Jackie Joyner-Kersee Makes Tracks to Basketball
When a large press corps turned out in Hartford, Conn., for this month's debut of the women's American Basketball League, postgame questions were occasionally fired with overseas accents. Why the international attention to an event of primarily local interest?
The answer was clear afterwards in the crowd surrounding Jackie Joyner-Kersee, a high-profile benchwarmer for the visiting Richmond (Va.) Rage.
Joyner-Kersee stood literally back-to-back with Dawn Staley in the bowels of the Hartford Civic Center. The reporters around Joyner-Kersee far outnumbered those around Staley, the playmaker for the gold medal-winning United States women's Olympic basketball team in Atlanta.
Let Staley analyze Richmond's loss to the New England Blizzard. Joyner-Kersee would field questions about why, after a spectacular international track and field career that isn't quite over, she was here - here in the ABL, here in a sport she hadn't played competitively since her college days 10 years ago. Newspapers from from across the Atlantic, where track and field enjoys much greater popularity than it does in the US, were eager to know.
So with all the modesty and grace people have come to expect from her, Joyner-Kersee answered questions about this latest, surprise chapter in her life.
Was it money that prompted her decision to play pro ball, someone wanted to know.
"Financially I don't need to be out here," she said without mentioning lucrative endorsements and appearance fees. "This is an opportunity I didn't have 10 or 11 years ago. I didn't want to sit at home and say, 'Oh, I wish I coulda or shoulda.' So I challenged myself to see if I could get in shape and see if I could play in the league."
Not that Joyner-Kersee was out of shape. Only, two months ago she was competing in her fourth Olympics. An injury forced her to withdraw from the seven-event heptathlon, which she won in 1988 and '92. But later she returned to win a long jump bronze medal in her Olympic swan song. Such grit earned her the Wilma Rudolph Courage Award at last week's Women's Sports Foundation banquet.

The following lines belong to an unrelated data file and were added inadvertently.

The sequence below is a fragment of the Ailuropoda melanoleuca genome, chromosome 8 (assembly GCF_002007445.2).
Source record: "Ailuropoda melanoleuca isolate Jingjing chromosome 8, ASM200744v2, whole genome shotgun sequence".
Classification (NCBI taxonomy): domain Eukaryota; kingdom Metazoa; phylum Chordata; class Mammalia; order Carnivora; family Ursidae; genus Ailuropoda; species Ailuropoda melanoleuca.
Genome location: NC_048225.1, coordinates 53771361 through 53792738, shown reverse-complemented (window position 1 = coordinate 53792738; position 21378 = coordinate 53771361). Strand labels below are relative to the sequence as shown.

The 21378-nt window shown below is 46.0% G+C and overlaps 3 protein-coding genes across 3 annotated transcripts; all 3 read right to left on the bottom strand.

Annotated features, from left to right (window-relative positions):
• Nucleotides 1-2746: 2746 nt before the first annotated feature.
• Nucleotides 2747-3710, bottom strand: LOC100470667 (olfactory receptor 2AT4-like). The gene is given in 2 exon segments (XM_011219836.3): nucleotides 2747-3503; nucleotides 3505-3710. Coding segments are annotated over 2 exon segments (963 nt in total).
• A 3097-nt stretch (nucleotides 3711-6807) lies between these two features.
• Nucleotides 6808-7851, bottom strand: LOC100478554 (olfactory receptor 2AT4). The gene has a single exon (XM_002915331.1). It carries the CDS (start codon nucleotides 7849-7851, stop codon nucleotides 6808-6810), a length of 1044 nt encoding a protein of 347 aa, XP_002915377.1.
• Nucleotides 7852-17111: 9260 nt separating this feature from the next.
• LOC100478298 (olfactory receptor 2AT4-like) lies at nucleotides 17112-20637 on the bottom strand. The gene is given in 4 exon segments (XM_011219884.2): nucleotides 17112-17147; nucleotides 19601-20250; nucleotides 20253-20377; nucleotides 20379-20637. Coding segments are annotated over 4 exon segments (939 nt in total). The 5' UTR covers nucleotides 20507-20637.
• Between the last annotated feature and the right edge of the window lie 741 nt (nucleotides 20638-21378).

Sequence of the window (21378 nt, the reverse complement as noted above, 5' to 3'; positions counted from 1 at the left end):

In her first ABL game, Joyner-Kersee saw only a few minutes of action. She sank a pair of free throws and afterward was upbeat about getting into the rhythm of the fast-paced pro game.
"Running all the time makes it quite different from the college game I played," she said.
When she was a basketball and track star pursuing a history degree at the University of California, Los Angeles in the mid 1980s, her basketball specialty was defense. She was an all-PAC-10 conference choice in 1985 as UCLA became the first team to beat the University of Southern California led by Cheryl Miller twice in one season.
Sitting on the Rage bench in Hartford, she heard fans call her name, but felt obligated to ignore them. "In track and field I can go over and sign autographs, she said. "Now I have to concentrate on the game, because I don't want to be the one taking away from the team."
Bobby Kersee, her husband and longtime track coach, says playing on a team is particularly attractive to his wife after years of going it alone athletically. "She doesn't have the individual pressures," he says. "She has the possibility of uplifting somebody or having somebody uplift her."
Richmond coach Lisa Boyer has worked patiently to bring along Jackie's game, says Kersee, who works for the National Hockey League's St. Louis Blues as a strength and conditioning coach. He says he had to encourage his wife to relocate to Richmond and accept the fact that as a professional athlete she couldn't continue to live in St. Louis. They rendezvous as often as possible. Although Joyner-Kersee's track career is not totally over (next summer's outdoor world championship in Athens also beckons), Bobby Kersee says he's pleased that his wife is having a "fun" time in the ABL.
"This is good for her and it's good for me," he adds. "It gives me a vacation from pushing her in the weight room and getting her up in the morning to run.... She finishes her career the same way it started and, more importantly, she can be involved in the women's movement."